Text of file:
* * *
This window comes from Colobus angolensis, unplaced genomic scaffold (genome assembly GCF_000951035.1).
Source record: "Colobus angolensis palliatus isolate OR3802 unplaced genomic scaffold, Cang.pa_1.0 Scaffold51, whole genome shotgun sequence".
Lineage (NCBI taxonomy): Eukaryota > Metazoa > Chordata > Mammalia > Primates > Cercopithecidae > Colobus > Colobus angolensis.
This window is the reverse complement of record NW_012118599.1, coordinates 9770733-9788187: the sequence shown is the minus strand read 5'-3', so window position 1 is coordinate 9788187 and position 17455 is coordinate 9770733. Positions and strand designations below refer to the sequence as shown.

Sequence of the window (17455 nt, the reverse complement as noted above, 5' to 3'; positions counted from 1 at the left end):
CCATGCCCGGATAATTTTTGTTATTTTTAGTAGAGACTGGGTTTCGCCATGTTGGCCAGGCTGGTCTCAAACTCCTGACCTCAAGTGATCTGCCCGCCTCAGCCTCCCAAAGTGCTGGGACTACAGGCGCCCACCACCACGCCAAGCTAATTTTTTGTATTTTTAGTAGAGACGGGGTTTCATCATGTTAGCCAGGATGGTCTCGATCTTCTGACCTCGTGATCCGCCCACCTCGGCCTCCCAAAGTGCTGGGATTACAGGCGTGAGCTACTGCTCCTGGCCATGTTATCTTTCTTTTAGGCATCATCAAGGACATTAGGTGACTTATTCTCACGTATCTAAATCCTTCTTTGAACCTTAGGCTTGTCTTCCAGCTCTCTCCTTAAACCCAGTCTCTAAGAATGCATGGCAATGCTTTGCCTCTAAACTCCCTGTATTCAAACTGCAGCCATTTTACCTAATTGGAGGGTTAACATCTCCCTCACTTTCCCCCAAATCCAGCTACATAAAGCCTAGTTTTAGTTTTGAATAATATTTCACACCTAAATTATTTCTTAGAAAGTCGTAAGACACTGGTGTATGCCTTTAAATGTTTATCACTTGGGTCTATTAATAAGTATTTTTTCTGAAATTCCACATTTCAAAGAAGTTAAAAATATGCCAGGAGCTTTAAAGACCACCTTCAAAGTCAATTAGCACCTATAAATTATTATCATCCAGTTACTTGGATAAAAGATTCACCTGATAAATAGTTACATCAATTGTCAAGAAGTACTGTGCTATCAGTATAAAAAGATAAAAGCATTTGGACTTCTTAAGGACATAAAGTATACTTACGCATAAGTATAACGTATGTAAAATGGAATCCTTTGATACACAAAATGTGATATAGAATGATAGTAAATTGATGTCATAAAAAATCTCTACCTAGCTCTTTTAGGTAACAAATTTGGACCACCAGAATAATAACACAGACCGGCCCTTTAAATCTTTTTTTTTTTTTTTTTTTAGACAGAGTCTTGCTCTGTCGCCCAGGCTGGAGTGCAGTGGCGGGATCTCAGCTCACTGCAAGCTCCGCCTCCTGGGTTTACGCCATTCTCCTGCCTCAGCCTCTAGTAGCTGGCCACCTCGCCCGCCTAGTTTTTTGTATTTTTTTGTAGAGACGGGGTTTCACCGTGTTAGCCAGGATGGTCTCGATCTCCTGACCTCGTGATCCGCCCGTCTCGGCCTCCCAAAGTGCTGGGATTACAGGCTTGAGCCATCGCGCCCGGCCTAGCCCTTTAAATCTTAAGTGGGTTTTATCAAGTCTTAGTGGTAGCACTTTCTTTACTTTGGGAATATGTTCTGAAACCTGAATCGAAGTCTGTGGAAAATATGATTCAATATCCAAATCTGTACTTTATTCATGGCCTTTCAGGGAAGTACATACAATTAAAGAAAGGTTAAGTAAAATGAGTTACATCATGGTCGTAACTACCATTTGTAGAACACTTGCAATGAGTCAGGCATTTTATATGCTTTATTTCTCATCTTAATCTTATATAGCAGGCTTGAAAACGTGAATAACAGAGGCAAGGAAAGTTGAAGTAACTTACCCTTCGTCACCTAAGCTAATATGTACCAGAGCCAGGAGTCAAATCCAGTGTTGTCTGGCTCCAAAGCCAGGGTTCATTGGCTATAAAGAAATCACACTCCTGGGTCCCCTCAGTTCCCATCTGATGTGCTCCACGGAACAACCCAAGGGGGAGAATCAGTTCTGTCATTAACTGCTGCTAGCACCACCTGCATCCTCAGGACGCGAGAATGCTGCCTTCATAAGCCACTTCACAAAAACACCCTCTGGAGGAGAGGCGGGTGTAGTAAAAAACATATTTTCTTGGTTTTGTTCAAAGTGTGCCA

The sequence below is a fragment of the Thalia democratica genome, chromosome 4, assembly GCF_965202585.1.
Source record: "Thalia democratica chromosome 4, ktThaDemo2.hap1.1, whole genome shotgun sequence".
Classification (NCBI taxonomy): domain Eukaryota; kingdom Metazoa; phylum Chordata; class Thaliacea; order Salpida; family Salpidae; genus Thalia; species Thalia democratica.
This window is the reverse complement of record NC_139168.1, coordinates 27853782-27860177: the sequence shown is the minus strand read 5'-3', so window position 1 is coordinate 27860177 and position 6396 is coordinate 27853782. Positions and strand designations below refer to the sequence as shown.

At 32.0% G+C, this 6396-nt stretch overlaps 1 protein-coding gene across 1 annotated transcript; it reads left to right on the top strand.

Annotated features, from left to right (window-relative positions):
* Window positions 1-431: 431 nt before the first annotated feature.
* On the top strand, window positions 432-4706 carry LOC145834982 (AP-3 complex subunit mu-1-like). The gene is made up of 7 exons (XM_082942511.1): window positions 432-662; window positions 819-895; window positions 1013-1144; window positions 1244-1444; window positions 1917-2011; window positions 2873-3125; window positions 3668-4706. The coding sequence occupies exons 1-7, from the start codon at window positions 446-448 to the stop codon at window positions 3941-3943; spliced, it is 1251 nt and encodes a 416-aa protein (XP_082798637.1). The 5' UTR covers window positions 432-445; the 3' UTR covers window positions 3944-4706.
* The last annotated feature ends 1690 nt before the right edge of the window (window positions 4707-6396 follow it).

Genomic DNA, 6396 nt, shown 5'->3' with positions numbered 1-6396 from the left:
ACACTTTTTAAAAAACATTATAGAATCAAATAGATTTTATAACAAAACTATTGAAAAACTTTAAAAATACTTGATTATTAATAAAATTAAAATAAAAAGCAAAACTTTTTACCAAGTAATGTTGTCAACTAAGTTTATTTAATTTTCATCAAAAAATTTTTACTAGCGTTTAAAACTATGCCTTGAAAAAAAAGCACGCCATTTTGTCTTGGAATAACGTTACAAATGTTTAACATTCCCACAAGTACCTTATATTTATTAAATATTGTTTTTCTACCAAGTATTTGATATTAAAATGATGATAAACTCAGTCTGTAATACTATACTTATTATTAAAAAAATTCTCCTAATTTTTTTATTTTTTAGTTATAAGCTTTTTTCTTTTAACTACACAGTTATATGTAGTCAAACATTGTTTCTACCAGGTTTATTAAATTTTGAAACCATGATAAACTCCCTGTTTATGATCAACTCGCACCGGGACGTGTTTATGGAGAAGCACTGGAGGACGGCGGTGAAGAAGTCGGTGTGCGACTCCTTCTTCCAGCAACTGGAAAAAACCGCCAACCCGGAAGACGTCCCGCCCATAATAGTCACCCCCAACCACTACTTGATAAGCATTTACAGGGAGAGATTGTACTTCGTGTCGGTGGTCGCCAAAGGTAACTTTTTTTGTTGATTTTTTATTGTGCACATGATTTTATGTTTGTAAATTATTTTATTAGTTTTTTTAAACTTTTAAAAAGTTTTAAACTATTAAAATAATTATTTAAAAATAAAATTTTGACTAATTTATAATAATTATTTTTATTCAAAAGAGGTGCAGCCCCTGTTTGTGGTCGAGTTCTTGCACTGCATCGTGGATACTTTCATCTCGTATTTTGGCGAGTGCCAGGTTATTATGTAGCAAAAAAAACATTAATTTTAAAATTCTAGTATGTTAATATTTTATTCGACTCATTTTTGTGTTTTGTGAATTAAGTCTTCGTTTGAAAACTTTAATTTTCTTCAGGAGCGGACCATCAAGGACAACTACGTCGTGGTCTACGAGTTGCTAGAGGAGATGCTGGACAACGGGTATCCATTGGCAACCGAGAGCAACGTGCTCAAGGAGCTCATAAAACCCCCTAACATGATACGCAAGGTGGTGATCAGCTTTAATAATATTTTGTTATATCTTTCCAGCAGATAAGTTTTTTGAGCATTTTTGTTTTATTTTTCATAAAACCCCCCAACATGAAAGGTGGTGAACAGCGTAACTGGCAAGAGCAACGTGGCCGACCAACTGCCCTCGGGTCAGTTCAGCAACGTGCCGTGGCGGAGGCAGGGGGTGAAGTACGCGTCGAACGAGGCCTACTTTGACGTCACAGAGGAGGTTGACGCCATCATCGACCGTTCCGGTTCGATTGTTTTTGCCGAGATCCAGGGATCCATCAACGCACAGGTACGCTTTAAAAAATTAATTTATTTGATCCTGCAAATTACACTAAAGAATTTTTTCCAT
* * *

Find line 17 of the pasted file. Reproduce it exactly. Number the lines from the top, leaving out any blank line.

ACACTTTTTAAAAAACATTATAGAATCAAATAGATTTTATAACAAAACTATTGAAAAACTTTAAAAATACTTGATTATTAATAAAATTAAAATAAAAAGCAAAACTTTTTACCAAGTAATGTTGTCAACTAAGTTTATTTAATTTTCATCAAAAAATTTTTACTAGCGTTTAAAACTATGCCTTGAAAAAAAAGCACGCCATTTTGTCTTGGAATAACGTTACAAATGTTTAACATTCCCACAAGTACCTTATATTTATTAAATATTGTTTTTCTACCAAGTATTTGATATTAAAATGATGATAAACTCAGTCTGTAATACTATACTTATTATTAAAAAAATTCTCCTAATTTTTTTATTTTTTAGTTATAAGCTTTTTTCTTTTAACTACACAGTTATATGTAGTCAAACATTGTTTCTACCAGGTTTATTAAATTTTGAAACCATGATAAACTCCCTGTTTATGATCAACTCGCACCGGGACGTGTTTATGGAGAAGCACTGGAGGACGGCGGTGAAGAAGTCGGTGTGCGACTCCTTCTTCCAGCAACTGGAAAAAACCGCCAACCCGGAAGACGTCCCGCCCATAATAGTCACCCCCAACCACTACTTGATAAGCATTTACAGGGAGAGATTGTACTTCGTGTCGGTGGTCGCCAAAGGTAACTTTTTTTGTTGATTTTTTATTGTGCACATGATTTTATGTTTGTAAATTATTTTATTAGTTTTTTTAAACTTTTAAAAAGTTTTAAACTATTAAAATAATTATTTAAAAATAAAATTTTGACTAATTTATAATAATTATTTTTATTCAAAAGAGGTGCAGCCCCTGTTTGTGGTCGAGTTCTTGCACTGCATCGTGGATACTTTCATCTCGTATTTTGGCGAGTGCCAGGTTATTATGTAGCAAAAAAAACATTAATTTTAAAATTCTAGTATGTTAATATTTTATTCGACTCATTTTTGTGTTTTGTGAATTAAGTCTTCGTTTGAAAACTTTAATTTTCTTCAGGAGCGGACCATCAAGGACAACTACGTCGTGGTCTACGAGTTGCTAGAGGAGATGCTGGACAACGGGTATCCATTGGCAACCGAGAGCAACGTGCTCAAGGAGCTCATAAAACCCCCTAACATGATACGCAAGGTGGTGATCAGCTTTAATAATATTTTGTTATATCTTTCCAGCAGATAAGTTTTTTGAGCATTTTTGTTTTATTTTTCATAAAACCCCCCAACATGAAAGGTGGTGAACAGCGTAACTGGCAAGAGCAACGTGGCCGACCAACTGCCCTCGGGTCAGTTCAGCAACGTGCCGTGGCGGAGGCAGGGGGTGAAGTACGCGTCGAACGAGGCCTACTTTGACGTCACAGAGGAGGTTGACGCCATCATCGACCGTTCCGGTTCGATTGTTTTTGCCGAGATCCAGGGATCCATCAACGCACAGGTACGCTTTAAAAAATTAATTTATTTGATCCTGCAAATTACACTAAAGAATTTTTTCCAT